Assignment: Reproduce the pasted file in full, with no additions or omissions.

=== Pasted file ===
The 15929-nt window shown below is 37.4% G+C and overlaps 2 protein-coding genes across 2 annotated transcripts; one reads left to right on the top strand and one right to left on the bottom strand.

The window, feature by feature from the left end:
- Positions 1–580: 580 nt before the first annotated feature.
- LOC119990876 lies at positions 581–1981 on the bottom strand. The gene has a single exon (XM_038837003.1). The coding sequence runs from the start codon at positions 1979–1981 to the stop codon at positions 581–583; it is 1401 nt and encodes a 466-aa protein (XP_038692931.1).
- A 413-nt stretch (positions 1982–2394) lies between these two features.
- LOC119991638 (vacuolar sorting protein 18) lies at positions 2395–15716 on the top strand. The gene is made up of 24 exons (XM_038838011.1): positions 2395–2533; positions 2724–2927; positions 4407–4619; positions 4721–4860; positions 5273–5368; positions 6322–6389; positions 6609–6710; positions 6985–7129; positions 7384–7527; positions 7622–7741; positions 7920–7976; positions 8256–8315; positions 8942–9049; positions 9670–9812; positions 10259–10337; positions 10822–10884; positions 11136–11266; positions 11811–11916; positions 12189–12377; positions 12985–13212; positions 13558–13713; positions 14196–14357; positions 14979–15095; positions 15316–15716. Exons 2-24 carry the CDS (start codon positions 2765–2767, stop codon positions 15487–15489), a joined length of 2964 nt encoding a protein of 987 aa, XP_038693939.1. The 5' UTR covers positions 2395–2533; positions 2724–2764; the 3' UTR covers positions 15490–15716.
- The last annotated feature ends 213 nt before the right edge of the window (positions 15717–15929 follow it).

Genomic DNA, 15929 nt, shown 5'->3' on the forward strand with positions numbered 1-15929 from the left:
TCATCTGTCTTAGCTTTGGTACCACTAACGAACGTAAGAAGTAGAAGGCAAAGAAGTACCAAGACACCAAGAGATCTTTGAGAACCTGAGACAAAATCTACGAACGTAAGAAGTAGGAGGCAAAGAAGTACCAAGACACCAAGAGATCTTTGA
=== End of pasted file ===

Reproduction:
The 15929-nt window shown below is 37.4% G+C and overlaps 2 protein-coding genes across 2 annotated transcripts; one reads left to right on the top strand and one right to left on the bottom strand.

The window, feature by feature from the left end:
- Positions 1–580: 580 nt before the first annotated feature.
- LOC119990876 lies at positions 581–1981 on the bottom strand. The gene has a single exon (XM_038837003.1). The coding sequence runs from the start codon at positions 1979–1981 to the stop codon at positions 581–583; it is 1401 nt and encodes a 466-aa protein (XP_038692931.1).
- A 413-nt stretch (positions 1982–2394) lies between these two features.
- LOC119991638 (vacuolar sorting protein 18) lies at positions 2395–15716 on the top strand. The gene is made up of 24 exons (XM_038838011.1): positions 2395–2533; positions 2724–2927; positions 4407–4619; positions 4721–4860; positions 5273–5368; positions 6322–6389; positions 6609–6710; positions 6985–7129; positions 7384–7527; positions 7622–7741; positions 7920–7976; positions 8256–8315; positions 8942–9049; positions 9670–9812; positions 10259–10337; positions 10822–10884; positions 11136–11266; positions 11811–11916; positions 12189–12377; positions 12985–13212; positions 13558–13713; positions 14196–14357; positions 14979–15095; positions 15316–15716. Exons 2-24 carry the CDS (start codon positions 2765–2767, stop codon positions 15487–15489), a joined length of 2964 nt encoding a protein of 987 aa, XP_038693939.1. The 5' UTR covers positions 2395–2533; positions 2724–2764; the 3' UTR covers positions 15490–15716.
- The last annotated feature ends 213 nt before the right edge of the window (positions 15717–15929 follow it).

Genomic DNA, 15929 nt, shown 5'->3' on the forward strand with positions numbered 1-15929 from the left:
TCATCTGTCTTAGCTTTGGTACCACTAACGAACGTAAGAAGTAGAAGGCAAAGAAGTACCAAGACACCAAGAGATCTTTGAGAACCTGAGACAAAATCTACGAACGTAAGAAGTAGGAGGCAAAGAAGTACCAAGACACCAAGAGATCTTTGA